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New prison and jail research lab examines less punitive approaches to criminal justice

Prison doors
Still Burning/flickr

From Texas Standard:

A new initiative seeking to rethink incarceration in the United States is focused on Texas, where problems in prisons and jails have been well-documented, from allegations of excessive heat to suits over how spiritual advisors can interact with prisoners set to be executed.

Professor Michele Deitch is founder of the Prison and Jail Innovation Lab at the University of Texas at Austin's LBJ School of Public Affairs. She told Texas Standard that the project's goals include improving correctional oversight and transforming the way people in prisons and jails are treated.

"The concept of a lab is that we want to try things," Deitch said. "We don't know if everything is going to work, but we want to use the best available research and best practices to see if we can reduce harm inside prisons and jails and help transform them into safe places that respect human dignity."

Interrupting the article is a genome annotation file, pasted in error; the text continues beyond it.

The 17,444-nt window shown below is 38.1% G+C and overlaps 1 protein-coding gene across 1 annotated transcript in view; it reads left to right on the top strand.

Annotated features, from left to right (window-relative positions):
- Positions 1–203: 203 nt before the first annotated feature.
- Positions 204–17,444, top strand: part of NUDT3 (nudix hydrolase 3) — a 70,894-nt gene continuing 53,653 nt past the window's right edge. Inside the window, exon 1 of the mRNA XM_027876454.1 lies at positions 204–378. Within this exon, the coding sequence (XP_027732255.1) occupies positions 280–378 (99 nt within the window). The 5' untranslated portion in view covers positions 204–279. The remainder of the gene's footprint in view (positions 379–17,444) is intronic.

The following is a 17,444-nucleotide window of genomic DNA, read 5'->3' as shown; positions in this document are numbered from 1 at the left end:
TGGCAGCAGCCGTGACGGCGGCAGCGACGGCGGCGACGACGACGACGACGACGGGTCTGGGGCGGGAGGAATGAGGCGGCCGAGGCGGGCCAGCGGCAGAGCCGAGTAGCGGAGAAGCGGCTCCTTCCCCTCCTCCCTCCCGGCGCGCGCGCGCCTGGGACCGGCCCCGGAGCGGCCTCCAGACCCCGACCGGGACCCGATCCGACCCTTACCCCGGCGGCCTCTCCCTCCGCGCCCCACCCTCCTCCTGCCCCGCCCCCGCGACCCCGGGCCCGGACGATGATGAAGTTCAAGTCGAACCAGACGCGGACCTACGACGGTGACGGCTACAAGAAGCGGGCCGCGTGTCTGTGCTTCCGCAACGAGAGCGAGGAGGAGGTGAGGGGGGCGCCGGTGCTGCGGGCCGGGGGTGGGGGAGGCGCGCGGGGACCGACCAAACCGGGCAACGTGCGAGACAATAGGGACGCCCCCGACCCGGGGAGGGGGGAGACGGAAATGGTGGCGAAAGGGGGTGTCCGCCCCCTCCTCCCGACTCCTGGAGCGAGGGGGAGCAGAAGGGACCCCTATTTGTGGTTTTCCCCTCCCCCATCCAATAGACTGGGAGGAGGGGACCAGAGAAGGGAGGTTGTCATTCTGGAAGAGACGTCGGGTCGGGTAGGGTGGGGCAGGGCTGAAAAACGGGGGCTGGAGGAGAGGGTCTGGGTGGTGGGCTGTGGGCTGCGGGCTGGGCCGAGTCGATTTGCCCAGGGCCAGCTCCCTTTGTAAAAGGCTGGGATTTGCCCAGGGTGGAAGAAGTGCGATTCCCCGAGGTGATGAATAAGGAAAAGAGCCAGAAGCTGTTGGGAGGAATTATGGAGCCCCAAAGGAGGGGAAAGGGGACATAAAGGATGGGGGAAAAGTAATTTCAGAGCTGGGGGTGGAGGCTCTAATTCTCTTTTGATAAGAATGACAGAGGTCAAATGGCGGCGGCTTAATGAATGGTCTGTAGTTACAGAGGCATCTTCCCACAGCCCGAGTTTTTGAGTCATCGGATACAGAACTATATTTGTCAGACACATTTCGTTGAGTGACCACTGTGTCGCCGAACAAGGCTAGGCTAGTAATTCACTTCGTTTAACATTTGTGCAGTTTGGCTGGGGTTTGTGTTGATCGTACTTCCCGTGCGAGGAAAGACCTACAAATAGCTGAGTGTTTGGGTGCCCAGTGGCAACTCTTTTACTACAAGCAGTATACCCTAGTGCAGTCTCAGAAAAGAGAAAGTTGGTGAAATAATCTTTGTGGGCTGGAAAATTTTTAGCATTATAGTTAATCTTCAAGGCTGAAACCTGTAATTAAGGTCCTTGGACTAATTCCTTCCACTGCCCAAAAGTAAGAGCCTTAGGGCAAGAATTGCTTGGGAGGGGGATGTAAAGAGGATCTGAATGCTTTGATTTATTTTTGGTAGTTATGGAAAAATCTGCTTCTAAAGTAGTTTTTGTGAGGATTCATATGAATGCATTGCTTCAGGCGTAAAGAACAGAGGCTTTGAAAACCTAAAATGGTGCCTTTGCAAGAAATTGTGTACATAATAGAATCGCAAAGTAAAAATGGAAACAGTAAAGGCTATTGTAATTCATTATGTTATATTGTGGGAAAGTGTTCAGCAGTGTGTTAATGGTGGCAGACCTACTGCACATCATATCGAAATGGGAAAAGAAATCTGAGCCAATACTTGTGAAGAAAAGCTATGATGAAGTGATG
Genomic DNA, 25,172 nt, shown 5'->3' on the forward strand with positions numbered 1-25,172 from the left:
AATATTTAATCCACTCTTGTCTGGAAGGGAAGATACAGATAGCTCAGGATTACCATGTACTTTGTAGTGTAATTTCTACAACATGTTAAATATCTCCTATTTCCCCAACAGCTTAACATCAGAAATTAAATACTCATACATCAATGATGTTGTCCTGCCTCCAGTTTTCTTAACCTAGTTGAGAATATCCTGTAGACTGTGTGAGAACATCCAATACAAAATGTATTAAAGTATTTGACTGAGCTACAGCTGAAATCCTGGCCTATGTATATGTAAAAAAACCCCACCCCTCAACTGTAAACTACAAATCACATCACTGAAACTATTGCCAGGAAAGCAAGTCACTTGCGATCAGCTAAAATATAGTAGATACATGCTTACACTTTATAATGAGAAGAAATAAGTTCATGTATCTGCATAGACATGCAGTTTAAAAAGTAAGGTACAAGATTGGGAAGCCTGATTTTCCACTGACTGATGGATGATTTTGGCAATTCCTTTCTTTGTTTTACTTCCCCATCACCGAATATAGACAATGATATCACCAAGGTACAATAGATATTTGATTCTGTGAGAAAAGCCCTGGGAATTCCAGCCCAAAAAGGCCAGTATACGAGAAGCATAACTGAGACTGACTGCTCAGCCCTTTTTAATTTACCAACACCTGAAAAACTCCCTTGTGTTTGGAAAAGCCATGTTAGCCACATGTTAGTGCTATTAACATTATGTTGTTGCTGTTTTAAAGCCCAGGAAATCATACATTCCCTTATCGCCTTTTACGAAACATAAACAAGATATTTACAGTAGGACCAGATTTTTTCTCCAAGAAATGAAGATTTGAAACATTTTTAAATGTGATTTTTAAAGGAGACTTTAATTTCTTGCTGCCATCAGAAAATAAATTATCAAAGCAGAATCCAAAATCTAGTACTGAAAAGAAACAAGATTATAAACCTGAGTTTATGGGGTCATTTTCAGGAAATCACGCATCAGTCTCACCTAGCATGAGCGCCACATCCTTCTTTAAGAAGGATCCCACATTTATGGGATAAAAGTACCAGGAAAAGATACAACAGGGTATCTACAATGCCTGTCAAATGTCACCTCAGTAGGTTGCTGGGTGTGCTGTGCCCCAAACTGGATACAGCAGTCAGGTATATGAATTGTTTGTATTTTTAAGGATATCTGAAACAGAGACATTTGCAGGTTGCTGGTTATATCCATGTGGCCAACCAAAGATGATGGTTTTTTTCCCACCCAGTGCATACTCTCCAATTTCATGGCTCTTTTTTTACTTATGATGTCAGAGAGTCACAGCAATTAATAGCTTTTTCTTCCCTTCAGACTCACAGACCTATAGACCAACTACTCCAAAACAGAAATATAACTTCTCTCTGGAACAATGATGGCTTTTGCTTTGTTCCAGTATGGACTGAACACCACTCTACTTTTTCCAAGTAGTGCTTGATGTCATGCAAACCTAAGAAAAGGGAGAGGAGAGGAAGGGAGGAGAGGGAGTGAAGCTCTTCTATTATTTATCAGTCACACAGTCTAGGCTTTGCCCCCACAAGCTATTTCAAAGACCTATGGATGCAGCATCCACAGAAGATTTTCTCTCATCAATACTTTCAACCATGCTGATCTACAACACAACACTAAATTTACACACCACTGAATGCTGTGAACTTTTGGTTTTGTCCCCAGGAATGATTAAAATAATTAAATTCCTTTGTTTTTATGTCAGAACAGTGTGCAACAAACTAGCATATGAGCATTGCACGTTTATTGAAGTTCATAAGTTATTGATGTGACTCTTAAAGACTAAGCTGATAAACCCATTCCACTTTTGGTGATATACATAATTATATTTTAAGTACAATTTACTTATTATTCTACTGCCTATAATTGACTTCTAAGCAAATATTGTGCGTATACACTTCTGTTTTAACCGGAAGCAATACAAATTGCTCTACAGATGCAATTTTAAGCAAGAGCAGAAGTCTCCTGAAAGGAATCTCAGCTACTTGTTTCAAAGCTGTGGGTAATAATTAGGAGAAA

Deitch says the innovation lab will take on a variety of projects aimed at helping solve criminal justice-related problems around the country. Its work will include providing research, advice and guidance to policymakers and advocates for change in the criminal justice system.

Deitch says there is a need for initiatives that rely on research to determine what will and will not work to improve conditions in jails and prisons.

"Conditions in prisons and jails are really an overlooked area of criminal justice reform," she said. "And these are such closed environments that are lacking in transparency and accountability."

In addition to an academic background, Deitch has worked more directly in the criminal justice system, including as a federal court-appointed monitor of conditions in the Texas prison system.

"I was in and out of prisons on a daily basis for several years," she said.

Addressing the needs of people who are incarcerated, rather than focusing primarily on punishment, Deitch says, has worked in other countries. She argues taking a less punitive approach will ultimately have beneficial effects on public safety.